Over the last eight years Seidenberg's School of CSIS at Pace University has developed robust text-input keystroke biometric systems for identification (one-of-n response) and for authentication (accept/reject response). As far as we can determine, these text-input systems are currently the best in existence and we strongly desire to maintain our leadership in this area. While there are several commercial keystroke biometric systems that operate on passwords, a few seconds of input, our systems operate on arbitrary text input of longer duration, in minutes, and can therefore capture more robust statistical-based features. We have also worked in the related computer input areas of mouse activity, stylometry (forensic authorship), and semantic operational biometrics. We have presented experimental results at conferences and have recently published a book chapter and journal article.
There are several interesting applications of this work with related funding opportunities. The Department of Defense through DARPA's "Active Authentication" project wants to detect intruders by continually authenticating users of all government machines. NIST is interested in verifying the identity of customers making online transactions. And the 2008 United States Higher Education Opportunity Act requires institutions of higher learning to make greater online access control efforts by adopting ubiquitous identification technologies, for example to verify the identity of students taking online tests. While all three applications are similar in terms of authenticating the user, faster discovery is required in the first two to prevent significant harm.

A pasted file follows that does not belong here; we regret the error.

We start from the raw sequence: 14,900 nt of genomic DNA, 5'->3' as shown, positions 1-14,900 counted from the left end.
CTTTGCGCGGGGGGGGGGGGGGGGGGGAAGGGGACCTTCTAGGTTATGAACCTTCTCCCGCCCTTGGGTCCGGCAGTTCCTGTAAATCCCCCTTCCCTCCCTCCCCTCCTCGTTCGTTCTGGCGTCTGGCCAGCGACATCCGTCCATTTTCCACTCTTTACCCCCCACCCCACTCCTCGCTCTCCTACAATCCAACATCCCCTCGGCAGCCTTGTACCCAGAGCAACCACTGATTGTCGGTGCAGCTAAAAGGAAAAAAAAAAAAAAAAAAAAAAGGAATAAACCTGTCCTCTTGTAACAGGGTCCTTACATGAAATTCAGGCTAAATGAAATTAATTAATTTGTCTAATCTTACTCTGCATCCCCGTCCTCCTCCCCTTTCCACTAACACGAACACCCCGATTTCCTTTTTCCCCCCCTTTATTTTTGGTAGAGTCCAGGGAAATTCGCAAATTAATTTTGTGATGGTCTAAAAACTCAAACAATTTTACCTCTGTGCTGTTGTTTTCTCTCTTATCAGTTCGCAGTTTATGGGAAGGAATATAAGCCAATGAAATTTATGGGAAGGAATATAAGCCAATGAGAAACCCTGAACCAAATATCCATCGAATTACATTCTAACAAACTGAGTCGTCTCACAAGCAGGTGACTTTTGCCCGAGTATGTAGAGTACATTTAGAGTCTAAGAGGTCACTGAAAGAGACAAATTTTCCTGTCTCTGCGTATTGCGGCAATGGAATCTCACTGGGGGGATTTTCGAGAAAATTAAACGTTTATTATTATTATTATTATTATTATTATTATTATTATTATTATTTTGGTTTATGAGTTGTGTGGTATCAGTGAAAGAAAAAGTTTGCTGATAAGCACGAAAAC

In 2013 a major system improvement  dropped our authentication system error rate by a factor of five over those reported in reference . The improved system results on a population of 120 users yielded a biometric performance rate of over 99% for an input of 100 or more keystrokes (100 keystrokes is about 15 words).Primary references